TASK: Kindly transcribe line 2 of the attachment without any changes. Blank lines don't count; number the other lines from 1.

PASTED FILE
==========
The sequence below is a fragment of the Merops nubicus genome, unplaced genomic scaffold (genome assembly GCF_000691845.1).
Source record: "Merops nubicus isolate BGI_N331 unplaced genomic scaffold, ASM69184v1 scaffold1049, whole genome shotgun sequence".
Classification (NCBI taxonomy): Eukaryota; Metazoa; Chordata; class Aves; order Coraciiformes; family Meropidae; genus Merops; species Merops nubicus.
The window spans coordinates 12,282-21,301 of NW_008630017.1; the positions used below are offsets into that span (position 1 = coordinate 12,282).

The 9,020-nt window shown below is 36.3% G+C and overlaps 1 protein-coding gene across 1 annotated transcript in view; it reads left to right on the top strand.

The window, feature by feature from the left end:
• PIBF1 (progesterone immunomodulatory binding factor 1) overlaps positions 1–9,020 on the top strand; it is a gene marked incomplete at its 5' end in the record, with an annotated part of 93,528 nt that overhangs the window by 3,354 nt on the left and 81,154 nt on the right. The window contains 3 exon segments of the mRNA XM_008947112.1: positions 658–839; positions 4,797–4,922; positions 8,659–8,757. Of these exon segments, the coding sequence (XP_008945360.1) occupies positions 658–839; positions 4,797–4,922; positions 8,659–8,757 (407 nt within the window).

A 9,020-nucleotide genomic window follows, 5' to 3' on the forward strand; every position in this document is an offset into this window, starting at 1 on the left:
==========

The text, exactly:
Source record: "Merops nubicus isolate BGI_N331 unplaced genomic scaffold, ASM69184v1 scaffold1049, whole genome shotgun sequence".